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Robert Boston, the father of former NASCAR Camping World Truck Series driver Justin Boston, faces federal charges of fraud after his son’s messy departure from NASCAR’s top levels in 2015, according to ESPN. An indictment alleges that he was involved in a $25 million scheme that helped fund his son’s career.

A press release from the U.S. Attorney’s Office of the Western District of North Carolina, where the case has been carried out, said both Robert Boston, 53, and Robert LaBarge, 50, face charges of wire fraud, securities fraud, bank fraud and money laundering in connection with the scheme involving a company called Zloop.

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Founded by Robert Boston and LaBarge as an electronic-waste recycling firm in 2012, Zloop sponsored the Toyota Tundra raced by Justin Boston during his short time in the Camping World Truck Series.

The fraudulent money obtained by Robert Boston and LaBarge, the indictment alleged, was also used on “expensive personal real estate” and a private plane. The release says it all started soon after the company’s founding, when Robert Boston and LaBarge began marketing Zloop franchises around July 2012:

Federal law requires potential franchisors, like Zloop, to disclose certain litigation and bankruptcy matters in a franchise disclosure document. As alleged in the indictment, Zloop franchise disclosure documents omitted required information, including that Boston’s former company had filed bankruptcy, that Boston had filed personal bankruptcy, and that Boston had been held liable in an action alleging that he had knowingly submitted false financial documentation to obtain a $2.9 million line of credit.

The indictment further alleges that, beginning in or about December 2012, Boston and LaBarge caused Zloop to raise money through the sale of equity. To sell equity in the company, the indictment alleges that Boston and LaBarge caused a misleading private placement memo (“PPM”) to be sent to investors who ultimately invested approximately $2.5 million in Zloop. According to the indictment, the PPM contained material half-truths and omissions, including the omission of the litigation and bankruptcy history of Boston, and the fact that Boston and LaBarge had already caused Zloop to spend more than $1.5 million on their personal real estate.

The release said the indictment further alleges that upon investors wanting their money back around the middle of 2013, Zloop got a $3 million loan and LaBarge allegedly sent the loaner a fraudulent financing statement that appeared to be filed with the North Carolina Secretary of State.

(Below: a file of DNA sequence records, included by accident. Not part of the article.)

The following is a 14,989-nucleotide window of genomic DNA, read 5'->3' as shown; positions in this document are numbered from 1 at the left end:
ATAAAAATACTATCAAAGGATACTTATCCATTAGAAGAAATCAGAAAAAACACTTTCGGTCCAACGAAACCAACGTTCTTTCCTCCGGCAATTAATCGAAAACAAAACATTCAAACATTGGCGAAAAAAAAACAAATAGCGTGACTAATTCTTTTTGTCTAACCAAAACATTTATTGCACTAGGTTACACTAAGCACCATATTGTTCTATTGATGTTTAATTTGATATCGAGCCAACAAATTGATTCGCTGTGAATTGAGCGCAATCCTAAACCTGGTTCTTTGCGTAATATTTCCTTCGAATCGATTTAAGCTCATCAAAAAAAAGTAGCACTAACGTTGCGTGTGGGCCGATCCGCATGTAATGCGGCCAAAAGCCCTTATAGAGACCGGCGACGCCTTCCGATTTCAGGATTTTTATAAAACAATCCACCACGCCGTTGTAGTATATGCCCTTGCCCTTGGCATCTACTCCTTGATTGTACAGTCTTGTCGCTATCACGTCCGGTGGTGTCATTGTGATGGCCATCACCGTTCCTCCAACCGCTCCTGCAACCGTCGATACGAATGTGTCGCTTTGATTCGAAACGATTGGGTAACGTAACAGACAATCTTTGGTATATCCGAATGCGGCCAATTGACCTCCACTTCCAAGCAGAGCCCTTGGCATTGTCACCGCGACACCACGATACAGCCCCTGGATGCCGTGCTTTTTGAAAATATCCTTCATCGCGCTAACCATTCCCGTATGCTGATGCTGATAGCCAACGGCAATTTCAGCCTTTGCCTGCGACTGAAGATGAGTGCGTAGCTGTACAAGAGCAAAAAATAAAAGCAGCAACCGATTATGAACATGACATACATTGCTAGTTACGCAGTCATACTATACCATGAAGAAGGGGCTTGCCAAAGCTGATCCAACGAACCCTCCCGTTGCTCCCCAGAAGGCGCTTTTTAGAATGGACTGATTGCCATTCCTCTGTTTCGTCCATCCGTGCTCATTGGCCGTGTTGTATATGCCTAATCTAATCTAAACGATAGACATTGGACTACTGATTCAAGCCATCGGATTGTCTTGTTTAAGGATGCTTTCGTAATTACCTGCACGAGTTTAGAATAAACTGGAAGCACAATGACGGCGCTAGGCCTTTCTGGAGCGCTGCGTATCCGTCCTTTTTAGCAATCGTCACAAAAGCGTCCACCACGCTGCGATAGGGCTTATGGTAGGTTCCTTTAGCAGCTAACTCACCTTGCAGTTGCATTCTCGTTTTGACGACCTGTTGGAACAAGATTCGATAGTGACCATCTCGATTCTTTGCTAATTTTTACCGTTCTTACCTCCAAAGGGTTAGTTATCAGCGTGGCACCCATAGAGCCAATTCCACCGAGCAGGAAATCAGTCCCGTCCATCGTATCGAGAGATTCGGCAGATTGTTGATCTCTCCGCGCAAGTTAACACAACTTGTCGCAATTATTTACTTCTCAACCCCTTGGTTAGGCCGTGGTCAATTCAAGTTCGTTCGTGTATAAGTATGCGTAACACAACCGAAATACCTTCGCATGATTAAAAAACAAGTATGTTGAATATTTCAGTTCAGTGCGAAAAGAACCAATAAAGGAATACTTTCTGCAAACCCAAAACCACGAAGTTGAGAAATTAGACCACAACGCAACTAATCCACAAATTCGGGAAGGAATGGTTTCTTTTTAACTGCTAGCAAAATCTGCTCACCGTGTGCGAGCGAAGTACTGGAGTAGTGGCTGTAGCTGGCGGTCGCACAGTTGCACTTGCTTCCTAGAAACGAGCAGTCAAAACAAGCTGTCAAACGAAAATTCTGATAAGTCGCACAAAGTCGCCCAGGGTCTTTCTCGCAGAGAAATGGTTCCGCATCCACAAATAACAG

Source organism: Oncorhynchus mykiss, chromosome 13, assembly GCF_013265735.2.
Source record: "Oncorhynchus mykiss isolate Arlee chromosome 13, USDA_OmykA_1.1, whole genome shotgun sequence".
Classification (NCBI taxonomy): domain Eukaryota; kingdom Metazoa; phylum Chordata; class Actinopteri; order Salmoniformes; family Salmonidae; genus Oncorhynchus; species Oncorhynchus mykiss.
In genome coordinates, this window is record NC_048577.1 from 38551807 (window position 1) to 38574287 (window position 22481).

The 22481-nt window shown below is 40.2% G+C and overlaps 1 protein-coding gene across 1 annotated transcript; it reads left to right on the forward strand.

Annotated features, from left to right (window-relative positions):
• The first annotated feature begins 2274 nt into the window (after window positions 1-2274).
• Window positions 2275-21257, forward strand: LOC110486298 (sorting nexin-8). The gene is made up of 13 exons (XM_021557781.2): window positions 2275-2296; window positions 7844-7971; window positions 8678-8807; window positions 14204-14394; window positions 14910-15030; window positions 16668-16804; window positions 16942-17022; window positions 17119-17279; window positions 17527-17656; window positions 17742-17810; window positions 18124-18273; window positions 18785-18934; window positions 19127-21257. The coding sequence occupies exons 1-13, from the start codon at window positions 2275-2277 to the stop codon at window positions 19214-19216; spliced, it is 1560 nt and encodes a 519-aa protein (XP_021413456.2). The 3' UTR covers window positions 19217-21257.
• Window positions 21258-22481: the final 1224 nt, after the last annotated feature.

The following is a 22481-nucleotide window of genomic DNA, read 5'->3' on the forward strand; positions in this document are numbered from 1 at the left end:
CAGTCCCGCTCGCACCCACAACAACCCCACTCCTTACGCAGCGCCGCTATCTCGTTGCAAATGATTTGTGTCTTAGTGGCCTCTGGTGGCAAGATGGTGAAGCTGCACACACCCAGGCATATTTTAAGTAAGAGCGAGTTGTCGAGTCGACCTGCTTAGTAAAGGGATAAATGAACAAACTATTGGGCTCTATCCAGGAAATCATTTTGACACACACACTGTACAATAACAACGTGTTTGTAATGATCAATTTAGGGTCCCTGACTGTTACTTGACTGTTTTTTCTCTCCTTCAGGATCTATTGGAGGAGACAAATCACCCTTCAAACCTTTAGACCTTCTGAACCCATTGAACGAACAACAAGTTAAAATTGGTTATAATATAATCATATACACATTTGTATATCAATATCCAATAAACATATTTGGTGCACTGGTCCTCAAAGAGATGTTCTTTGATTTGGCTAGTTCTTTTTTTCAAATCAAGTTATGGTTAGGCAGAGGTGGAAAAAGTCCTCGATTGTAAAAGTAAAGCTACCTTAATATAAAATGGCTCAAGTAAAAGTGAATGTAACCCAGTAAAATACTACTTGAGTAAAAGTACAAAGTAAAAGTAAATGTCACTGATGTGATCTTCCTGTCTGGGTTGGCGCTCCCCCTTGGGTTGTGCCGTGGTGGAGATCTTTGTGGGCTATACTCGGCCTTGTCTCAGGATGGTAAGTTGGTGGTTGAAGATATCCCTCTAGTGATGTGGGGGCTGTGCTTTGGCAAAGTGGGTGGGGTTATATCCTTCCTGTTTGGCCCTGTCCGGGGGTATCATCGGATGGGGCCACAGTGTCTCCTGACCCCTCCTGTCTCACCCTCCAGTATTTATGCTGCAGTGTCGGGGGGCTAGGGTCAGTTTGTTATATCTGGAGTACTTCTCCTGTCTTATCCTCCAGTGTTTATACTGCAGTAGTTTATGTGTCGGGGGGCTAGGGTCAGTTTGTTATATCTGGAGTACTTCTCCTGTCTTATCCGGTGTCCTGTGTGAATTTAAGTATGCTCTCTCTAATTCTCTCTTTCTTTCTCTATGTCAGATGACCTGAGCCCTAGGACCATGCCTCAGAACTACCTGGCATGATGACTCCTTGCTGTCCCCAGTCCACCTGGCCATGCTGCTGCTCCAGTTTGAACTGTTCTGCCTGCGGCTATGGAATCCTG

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The indictment further alleges that the loaner opened a credit line for the two upon receiving the statement, and that Robert Boston and LaBarge drew about $4.8 million from the line on two separate occasions to fund things like a plane, a new Chevrolet Corvette and a new Jeep Grand Cherokee.

According to the court statement, the indictment also alleges that Robert Boston and LaBarge put more than $500,000 from the credit line into “racing-related expenditures” and $79,808 into a suite at a professional football stadium.

Justin Boston ran nine races for Kyle Busch Motorsports in 2015, according to ESPN, before the team dropped him and later sued both the driver and Zloop. From ESPN:

KBM released Boston and later sued him and Zloop, alleging they missed $650,000 in payments after making $1.55 million in payments as part of their annual deal for Boston to drive the truck with Zloop as the sponsor. The lawsuit is still pending against Justin Boston, having been stalled by Zloop bankruptcy proceedings.

The court statement said the defendants in this new fraud case appeared in the U.S. District Court in Charlotte on May 5, and the charges could easily add up to more than a lifetime in prison:

The indictment charges Boston and LaBarge each with one count of conspiracy to commit wire and bank fraud; one count of wire fraud; one count of securities fraud; one count of bank fraud; and one count of money-laundering conspiracy. LaBarge is also charged with false writing in connection with an FBI investigation. ...

The conspiracy charge and bank fraud charge each carry a maximum prison term of 30 years. The wire fraud charge and the securities fraud charge each carry a maximum prison term of 20 years. The maximum penalty for the money-laundering conspiracy charge is 10 years in prison, and the maximum prison term for false writing is five years in years in prison.

The Zloop fraud allegations are just the most recent in a long, reoccurring chronicle of scam artists making their way into the racing community—from sports-car racers sentenced for stealing from churches and running payday lending schemes that charged illegal interest rates, to Formula One team owners being arrested on fraud and conspiracy charges.

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Racing is expensive, sure, but at least cheat yourself out of your own money if you’re going to do it.